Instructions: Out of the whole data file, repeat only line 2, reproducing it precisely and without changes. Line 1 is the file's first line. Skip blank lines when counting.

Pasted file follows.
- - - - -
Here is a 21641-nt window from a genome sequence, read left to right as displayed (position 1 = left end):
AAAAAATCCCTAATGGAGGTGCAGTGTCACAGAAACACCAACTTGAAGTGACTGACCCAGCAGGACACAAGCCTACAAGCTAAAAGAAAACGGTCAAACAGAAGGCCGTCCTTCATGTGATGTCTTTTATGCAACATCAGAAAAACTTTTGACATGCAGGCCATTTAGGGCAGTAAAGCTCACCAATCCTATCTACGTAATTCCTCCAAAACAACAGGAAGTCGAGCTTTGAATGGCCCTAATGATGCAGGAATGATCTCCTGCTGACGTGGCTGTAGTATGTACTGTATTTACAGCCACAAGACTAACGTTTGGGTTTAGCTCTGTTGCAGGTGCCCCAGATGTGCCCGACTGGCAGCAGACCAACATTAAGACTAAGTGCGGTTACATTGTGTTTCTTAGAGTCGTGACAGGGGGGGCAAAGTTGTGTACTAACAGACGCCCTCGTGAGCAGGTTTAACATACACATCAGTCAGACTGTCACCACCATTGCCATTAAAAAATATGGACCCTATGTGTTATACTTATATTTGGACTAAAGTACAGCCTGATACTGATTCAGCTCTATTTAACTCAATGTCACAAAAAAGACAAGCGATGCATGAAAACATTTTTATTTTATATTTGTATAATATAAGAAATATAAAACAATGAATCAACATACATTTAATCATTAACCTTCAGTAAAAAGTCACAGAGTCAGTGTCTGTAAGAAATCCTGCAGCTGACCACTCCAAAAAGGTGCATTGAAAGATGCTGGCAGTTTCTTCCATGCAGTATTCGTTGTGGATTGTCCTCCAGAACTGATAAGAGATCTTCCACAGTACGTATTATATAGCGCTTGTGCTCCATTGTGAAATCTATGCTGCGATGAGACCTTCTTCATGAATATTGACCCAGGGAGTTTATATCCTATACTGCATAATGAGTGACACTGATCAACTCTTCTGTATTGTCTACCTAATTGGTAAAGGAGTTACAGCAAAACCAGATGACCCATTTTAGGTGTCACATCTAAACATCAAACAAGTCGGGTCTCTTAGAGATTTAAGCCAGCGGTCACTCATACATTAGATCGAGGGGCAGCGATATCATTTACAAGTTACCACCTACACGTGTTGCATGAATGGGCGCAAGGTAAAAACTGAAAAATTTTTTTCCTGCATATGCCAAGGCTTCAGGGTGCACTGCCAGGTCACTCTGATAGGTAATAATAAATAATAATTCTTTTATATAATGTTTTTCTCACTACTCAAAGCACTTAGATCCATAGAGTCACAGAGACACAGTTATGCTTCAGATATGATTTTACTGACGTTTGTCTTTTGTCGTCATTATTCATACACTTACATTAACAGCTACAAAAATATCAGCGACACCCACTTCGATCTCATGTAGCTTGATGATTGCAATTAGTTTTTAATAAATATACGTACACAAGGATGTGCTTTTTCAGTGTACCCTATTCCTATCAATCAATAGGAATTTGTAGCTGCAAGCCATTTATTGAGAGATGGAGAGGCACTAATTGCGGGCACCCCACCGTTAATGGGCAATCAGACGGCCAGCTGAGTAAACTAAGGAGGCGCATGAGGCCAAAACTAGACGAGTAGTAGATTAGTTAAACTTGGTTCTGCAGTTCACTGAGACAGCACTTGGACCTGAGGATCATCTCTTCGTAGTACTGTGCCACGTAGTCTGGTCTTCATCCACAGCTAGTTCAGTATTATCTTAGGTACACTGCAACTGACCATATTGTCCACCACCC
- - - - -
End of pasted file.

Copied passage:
AAAAAATCCCTAATGGAGGTGCAGTGTCACAGAAACACCAACTTGAAGTGACTGACCCAGCAGGACACAAGCCTACAAGCTAAAAGAAAACGGTCAAACAGAAGGCCGTCCTTCATGTGATGTCTTTTATGCAACATCAGAAAAACTTTTGACATGCAGGCCATTTAGGGCAGTAAAGCTCACCAATCCTATCTACGTAATTCCTCCAAAACAACAGGAAGTCGAGCTTTGAATGGCCCTAATGATGCAGGAATGATCTCCTGCTGACGTGGCTGTAGTATGTACTGTATTTACAGCCACAAGACTAACGTTTGGGTTTAGCTCTGTTGCAGGTGCCCCAGATGTGCCCGACTGGCAGCAGACCAACATTAAGACTAAGTGCGGTTACATTGTGTTTCTTAGAGTCGTGACAGGGGGGGCAAAGTTGTGTACTAACAGACGCCCTCGTGAGCAGGTTTAACATACACATCAGTCAGACTGTCACCACCATTGCCATTAAAAAATATGGACCCTATGTGTTATACTTATATTTGGACTAAAGTACAGCCTGATACTGATTCAGCTCTATTTAACTCAATGTCACAAAAAAGACAAGCGATGCATGAAAACATTTTTATTTTATATTTGTATAATATAAGAAATATAAAACAATGAATCAACATACATTTAATCATTAACCTTCAGTAAAAAGTCACAGAGTCAGTGTCTGTAAGAAATCCTGCAGCTGACCACTCCAAAAAGGTGCATTGAAAGATGCTGGCAGTTTCTTCCATGCAGTATTCGTTGTGGATTGTCCTCCAGAACTGATAAGAGATCTTCCACAGTACGTATTATATAGCGCTTGTGCTCCATTGTGAAATCTATGCTGCGATGAGACCTTCTTCATGAATATTGACCCAGGGAGTTTATATCCTATACTGCATAATGAGTGACACTGATCAACTCTTCTGTATTGTCTACCTAATTGGTAAAGGAGTTACAGCAAAACCAGATGACCCATTTTAGGTGTCACATCTAAACATCAAACAAGTCGGGTCTCTTAGAGATTTAAGCCAGCGGTCACTCATACATTAGATCGAGGGGCAGCGATATCATTTACAAGTTACCACCTACACGTGTTGCATGAATGGGCGCAAGGTAAAAACTGAAAAATTTTTTTCCTGCATATGCCAAGGCTTCAGGGTGCACTGCCAGGTCACTCTGATAGGTAATAATAAATAATAATTCTTTTATATAATGTTTTTCTCACTACTCAAAGCACTTAGATCCATAGAGTCACAGAGACACAGTTATGCTTCAGATATGATTTTACTGACGTTTGTCTTTTGTCGTCATTATTCATACACTTACATTAACAGCTACAAAAATATCAGCGACACCCACTTCGATCTCATGTAGCTTGATGATTGCAATTAGTTTTTAATAAATATACGTACACAAGGATGTGCTTTTTCAGTGTACCCTATTCCTATCAATCAATAGGAATTTGTAGCTGCAAGCCATTTATTGAGAGATGGAGAGGCACTAATTGCGGGCACCCCACCGTTAATGGGCAATCAGACGGCCAGCTGAGTAAACTAAGGAGGCGCATGAGGCCAAAACTAGACGAGTAGTAGATTAGTTAAACTTGGTTCTGCAGTTCACTGAGACAGCACTTGGACCTGAGGATCATCTCTTCGTAGTACTGTGCCACGTAGTCTGGTCTTCATCCACAGCTAGTTCAGTATTATCTTAGGTACACTGCAACTGACCATATTGTCCACCACCC